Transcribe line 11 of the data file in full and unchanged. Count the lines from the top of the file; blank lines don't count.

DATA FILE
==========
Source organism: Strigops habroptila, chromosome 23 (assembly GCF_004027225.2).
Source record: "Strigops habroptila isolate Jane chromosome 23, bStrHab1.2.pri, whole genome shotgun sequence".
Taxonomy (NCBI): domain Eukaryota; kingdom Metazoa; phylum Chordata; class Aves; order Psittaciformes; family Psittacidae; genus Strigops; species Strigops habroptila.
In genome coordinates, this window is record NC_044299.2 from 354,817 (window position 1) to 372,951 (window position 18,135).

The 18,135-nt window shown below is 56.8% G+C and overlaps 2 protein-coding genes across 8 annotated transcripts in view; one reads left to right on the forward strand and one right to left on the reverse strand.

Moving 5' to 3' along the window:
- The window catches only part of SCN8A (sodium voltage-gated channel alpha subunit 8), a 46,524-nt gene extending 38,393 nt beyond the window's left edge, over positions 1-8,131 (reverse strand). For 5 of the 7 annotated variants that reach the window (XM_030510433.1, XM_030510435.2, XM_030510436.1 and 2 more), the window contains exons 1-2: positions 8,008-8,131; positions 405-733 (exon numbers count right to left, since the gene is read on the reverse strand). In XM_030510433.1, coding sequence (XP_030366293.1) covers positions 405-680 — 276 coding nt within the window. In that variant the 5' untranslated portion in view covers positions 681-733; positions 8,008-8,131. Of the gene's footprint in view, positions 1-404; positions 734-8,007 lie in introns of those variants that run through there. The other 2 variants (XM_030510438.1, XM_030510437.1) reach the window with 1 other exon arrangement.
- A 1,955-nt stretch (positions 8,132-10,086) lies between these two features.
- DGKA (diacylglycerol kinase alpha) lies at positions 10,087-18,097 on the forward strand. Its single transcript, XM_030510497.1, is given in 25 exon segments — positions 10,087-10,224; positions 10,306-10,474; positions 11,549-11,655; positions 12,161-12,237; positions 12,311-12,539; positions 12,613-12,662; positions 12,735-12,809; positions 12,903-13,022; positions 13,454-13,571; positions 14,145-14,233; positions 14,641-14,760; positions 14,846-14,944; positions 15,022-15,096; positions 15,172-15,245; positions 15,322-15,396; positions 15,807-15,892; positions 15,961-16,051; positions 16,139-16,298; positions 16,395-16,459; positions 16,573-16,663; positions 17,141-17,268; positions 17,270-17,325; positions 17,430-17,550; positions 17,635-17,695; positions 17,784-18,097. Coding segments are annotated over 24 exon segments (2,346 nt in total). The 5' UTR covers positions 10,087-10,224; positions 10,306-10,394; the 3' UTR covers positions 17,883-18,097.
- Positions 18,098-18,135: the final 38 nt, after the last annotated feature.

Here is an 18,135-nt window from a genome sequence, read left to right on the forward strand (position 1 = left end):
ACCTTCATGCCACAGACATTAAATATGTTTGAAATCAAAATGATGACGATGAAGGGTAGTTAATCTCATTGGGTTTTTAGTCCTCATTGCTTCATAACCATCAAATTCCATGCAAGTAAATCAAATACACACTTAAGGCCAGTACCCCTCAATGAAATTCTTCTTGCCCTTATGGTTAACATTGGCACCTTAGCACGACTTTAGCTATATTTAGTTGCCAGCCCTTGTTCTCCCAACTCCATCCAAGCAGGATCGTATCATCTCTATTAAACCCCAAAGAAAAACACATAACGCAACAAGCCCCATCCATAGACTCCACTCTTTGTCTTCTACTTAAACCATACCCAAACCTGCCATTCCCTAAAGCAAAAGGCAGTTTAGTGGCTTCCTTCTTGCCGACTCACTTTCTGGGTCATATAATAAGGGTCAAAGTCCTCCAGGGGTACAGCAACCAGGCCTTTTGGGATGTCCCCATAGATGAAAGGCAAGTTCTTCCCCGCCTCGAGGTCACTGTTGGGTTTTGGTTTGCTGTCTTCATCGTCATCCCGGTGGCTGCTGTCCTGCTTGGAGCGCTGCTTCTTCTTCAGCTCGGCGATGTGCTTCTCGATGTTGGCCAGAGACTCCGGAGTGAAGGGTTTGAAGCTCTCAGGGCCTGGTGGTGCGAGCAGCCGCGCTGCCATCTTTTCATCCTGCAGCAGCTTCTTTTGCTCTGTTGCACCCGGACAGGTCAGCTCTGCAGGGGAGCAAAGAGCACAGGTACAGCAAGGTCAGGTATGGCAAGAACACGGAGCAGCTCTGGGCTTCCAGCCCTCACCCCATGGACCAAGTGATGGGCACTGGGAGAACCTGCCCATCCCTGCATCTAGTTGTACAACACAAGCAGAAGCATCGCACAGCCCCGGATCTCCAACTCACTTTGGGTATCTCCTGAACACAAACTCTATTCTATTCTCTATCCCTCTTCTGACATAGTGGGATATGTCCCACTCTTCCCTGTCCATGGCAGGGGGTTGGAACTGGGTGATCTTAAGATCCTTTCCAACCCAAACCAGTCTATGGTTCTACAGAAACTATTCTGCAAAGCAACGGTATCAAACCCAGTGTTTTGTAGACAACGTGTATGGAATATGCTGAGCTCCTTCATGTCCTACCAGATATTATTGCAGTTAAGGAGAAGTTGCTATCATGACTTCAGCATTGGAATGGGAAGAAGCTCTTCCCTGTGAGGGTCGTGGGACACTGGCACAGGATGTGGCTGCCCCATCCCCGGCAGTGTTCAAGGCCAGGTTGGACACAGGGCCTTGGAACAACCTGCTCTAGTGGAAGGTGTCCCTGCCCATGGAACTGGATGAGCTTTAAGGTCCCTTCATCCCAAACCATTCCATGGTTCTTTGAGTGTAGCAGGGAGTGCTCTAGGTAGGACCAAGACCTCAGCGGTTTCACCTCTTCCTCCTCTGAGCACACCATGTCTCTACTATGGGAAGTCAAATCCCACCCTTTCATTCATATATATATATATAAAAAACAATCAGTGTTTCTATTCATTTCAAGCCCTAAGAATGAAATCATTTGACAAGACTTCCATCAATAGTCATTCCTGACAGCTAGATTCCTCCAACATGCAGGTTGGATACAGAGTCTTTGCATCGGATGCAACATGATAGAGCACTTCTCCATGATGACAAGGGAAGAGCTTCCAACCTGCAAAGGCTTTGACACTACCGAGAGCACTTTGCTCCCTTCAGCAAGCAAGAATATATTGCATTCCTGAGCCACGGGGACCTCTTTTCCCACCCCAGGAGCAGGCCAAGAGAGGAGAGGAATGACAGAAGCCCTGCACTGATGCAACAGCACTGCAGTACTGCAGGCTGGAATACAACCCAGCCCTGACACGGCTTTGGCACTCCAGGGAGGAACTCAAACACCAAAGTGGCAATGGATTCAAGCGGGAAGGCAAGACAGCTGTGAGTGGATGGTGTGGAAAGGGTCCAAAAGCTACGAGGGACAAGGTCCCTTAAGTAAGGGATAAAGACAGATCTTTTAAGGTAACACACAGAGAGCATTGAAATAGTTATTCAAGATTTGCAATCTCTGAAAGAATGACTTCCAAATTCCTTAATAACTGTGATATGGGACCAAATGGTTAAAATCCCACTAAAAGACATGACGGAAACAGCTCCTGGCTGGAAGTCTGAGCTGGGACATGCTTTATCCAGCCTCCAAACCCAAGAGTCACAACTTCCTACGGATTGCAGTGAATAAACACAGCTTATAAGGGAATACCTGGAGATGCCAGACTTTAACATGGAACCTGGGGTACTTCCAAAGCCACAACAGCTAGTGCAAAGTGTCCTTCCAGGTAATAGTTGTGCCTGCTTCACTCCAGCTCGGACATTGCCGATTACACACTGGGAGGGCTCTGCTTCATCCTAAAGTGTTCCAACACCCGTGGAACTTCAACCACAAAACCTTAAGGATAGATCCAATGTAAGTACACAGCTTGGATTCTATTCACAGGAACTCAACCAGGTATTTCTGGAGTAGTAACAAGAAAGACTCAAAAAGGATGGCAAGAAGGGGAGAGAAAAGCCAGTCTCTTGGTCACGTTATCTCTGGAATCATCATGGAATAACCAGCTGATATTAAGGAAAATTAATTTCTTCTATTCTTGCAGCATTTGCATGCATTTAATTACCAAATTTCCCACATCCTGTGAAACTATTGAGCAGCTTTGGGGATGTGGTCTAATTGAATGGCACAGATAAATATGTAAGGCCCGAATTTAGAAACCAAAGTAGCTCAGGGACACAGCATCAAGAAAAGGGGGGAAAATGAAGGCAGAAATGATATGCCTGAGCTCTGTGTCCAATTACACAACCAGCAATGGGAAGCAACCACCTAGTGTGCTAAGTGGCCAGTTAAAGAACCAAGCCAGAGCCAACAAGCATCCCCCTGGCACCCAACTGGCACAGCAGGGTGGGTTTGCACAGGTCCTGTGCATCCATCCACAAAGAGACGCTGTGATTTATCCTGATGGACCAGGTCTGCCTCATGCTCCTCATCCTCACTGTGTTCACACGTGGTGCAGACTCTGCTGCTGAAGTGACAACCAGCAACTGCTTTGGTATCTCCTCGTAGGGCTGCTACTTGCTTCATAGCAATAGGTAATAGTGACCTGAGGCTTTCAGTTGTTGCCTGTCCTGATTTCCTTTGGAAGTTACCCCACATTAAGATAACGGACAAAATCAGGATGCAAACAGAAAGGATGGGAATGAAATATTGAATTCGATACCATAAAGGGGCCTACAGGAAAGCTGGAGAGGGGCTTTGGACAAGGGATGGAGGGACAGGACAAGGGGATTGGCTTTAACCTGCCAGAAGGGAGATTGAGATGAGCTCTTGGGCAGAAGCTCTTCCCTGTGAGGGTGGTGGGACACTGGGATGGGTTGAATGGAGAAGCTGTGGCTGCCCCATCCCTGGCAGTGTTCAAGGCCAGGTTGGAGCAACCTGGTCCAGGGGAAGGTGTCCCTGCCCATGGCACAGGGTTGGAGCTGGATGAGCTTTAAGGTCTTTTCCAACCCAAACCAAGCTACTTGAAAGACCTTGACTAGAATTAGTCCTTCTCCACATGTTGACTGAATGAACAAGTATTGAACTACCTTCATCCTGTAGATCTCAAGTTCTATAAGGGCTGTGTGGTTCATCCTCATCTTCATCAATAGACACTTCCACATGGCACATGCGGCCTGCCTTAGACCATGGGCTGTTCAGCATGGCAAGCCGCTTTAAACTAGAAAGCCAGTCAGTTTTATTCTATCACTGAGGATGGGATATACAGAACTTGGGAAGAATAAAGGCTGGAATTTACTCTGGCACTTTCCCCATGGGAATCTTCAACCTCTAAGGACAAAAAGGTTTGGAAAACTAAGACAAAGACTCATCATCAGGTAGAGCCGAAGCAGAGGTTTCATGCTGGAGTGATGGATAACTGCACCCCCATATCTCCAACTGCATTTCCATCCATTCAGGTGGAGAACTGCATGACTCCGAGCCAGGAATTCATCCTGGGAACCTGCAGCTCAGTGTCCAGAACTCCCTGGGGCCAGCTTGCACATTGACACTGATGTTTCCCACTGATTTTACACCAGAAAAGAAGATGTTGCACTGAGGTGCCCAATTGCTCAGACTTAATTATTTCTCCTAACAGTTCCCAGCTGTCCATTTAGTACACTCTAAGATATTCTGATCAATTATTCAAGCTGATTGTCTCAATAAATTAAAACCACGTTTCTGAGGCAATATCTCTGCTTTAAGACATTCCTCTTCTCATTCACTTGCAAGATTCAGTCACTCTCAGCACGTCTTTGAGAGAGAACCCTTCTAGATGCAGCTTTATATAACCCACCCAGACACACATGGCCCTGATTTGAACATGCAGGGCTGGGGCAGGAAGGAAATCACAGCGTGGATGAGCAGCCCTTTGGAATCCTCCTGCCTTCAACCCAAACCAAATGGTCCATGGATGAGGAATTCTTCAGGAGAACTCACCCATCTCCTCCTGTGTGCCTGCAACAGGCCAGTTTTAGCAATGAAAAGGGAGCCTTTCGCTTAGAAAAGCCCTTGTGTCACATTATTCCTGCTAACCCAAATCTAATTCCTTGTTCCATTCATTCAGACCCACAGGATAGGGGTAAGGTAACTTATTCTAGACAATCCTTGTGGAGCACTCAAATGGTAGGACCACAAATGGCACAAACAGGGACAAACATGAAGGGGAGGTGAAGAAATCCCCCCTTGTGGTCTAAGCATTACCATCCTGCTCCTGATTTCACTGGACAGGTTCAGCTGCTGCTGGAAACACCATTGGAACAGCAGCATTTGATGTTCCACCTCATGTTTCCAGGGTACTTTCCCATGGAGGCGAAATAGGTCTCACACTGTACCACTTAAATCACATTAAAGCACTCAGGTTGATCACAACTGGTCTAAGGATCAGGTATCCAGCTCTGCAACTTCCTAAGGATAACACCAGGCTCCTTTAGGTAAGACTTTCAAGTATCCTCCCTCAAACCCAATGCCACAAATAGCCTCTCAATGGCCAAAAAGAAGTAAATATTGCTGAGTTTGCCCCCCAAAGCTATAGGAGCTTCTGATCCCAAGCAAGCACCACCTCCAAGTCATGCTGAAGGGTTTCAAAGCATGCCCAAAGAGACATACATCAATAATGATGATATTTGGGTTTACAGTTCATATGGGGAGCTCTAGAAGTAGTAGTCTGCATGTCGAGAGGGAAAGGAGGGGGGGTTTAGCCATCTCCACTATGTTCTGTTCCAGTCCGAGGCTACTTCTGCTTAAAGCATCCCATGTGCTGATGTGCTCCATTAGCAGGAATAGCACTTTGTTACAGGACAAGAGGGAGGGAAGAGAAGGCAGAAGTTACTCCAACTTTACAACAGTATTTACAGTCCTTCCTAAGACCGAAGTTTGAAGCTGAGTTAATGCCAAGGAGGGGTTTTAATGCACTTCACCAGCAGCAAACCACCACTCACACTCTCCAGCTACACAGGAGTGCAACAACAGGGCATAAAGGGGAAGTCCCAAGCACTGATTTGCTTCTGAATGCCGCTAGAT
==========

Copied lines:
Here is an 18,135-nt window from a genome sequence, read left to right on the forward strand (position 1 = left end):